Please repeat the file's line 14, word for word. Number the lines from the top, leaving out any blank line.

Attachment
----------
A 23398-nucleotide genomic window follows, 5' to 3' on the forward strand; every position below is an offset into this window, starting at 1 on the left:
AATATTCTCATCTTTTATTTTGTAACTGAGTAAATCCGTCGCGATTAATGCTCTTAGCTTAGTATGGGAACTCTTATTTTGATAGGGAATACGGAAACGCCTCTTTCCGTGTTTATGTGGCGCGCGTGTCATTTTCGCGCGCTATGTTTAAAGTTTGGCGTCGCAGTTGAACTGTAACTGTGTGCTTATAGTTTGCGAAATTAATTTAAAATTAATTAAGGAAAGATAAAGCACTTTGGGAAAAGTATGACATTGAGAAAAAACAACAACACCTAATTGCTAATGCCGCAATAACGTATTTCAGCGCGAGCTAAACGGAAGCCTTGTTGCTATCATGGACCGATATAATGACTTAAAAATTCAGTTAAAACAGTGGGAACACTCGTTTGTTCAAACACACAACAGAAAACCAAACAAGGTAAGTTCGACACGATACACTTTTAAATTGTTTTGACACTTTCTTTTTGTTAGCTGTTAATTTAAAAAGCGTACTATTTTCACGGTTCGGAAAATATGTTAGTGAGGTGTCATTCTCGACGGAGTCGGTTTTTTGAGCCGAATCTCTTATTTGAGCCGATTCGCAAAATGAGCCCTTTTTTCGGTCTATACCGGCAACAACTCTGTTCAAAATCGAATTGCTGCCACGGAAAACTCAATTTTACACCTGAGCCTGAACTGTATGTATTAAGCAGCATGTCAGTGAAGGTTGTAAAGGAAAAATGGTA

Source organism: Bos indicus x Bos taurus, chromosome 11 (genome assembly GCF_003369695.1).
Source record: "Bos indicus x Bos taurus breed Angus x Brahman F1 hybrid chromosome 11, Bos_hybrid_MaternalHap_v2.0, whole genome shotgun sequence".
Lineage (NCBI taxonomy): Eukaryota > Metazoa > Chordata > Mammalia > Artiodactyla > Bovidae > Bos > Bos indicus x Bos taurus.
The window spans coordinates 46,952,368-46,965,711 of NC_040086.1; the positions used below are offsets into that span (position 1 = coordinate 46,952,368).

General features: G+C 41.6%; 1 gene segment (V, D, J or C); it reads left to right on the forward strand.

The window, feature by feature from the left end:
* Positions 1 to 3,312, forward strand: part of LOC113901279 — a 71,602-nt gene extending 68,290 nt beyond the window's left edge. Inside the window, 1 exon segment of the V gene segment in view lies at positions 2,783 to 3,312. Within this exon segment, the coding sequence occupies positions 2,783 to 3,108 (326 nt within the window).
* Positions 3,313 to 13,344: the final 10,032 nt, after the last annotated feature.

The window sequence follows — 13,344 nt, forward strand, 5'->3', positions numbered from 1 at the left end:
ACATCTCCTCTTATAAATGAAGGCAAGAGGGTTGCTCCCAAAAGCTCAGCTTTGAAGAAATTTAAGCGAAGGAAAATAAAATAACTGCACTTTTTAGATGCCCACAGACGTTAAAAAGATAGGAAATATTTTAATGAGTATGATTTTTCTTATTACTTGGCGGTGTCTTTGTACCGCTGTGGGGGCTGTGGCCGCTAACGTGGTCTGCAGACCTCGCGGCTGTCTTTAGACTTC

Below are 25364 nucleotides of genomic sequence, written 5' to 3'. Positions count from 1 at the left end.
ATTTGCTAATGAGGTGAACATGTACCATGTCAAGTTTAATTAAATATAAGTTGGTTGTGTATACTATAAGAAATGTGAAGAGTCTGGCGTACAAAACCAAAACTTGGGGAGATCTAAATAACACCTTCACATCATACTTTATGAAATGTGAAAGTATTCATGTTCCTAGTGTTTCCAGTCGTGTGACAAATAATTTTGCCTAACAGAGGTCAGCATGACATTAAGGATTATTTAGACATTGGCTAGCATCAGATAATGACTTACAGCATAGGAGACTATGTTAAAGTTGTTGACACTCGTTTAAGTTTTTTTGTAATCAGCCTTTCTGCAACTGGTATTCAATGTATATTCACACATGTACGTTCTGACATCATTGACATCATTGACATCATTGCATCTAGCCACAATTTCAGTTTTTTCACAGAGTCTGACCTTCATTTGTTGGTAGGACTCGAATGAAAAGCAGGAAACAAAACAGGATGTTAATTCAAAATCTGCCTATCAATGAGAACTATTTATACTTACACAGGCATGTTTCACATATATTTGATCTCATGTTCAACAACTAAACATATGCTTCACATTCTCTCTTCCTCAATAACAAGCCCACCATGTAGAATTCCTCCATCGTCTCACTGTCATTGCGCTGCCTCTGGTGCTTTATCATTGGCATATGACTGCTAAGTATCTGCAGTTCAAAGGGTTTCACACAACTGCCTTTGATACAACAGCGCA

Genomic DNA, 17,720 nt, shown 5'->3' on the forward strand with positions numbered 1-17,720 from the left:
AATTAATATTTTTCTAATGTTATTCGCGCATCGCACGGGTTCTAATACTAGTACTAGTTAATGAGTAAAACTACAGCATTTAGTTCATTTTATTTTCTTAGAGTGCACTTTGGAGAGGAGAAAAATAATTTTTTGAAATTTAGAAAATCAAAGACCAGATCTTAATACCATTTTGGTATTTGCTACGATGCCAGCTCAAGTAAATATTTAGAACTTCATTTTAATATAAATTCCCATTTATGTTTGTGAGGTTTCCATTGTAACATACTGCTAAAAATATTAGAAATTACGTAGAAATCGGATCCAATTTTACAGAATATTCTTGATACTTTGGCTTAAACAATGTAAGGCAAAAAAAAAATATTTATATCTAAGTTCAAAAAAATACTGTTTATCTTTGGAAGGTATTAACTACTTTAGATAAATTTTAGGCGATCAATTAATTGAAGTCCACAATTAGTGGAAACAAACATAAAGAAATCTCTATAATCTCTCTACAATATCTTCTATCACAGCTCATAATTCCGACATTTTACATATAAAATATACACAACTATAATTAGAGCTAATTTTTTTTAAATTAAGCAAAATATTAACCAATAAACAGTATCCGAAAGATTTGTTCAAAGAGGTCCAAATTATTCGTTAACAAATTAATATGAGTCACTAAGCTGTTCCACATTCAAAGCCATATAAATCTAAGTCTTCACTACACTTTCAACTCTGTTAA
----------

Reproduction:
ATTTGCTAATGAGGTGAACATGTACCATGTCAAGTTTAATTAAATATAAGTTGGTTGTGTATACTATAAGAAATGTGAAGAGTCTGGCGTACAAAACCAAAACTTGGGGAGATCTAAATAACACCTTCACATCATACTTTATGAAATGTGAAAGTATTCATGTTCCTAGTGTTTCCAGTCGTGTGACAAATAATTTTGCCTAACAGAGGTCAGCATGACATTAAGGATTATTTAGACATTGGCTAGCATCAGATAATGACTTACAGCATAGGAGACTATGTTAAAGTTGTTGACACTCGTTTAAGTTTTTTTGTAATCAGCCTTTCTGCAACTGGTATTCAATGTATATTCACACATGTACGTTCTGACATCATTGACATCATTGACATCATTGCATCTAGCCACAATTTCAGTTTTTTCACAGAGTCTGACCTTCATTTGTTGGTAGGACTCGAATGAAAAGCAGGAAACAAAACAGGATGTTAATTCAAAATCTGCCTATCAATGAGAACTATTTATACTTACACAGGCATGTTTCACATATATTTGATCTCATGTTCAACAACTAAACATATGCTTCACATTCTCTCTTCCTCAATAACAAGCCCACCATGTAGAATTCCTCCATCGTCTCACTGTCATTGCGCTGCCTCTGGTGCTTTATCATTGGCATATGACTGCTAAGTATCTGCAGTTCAAAGGGTTTCACACAACTGCCTTTGATACAACAGCGCA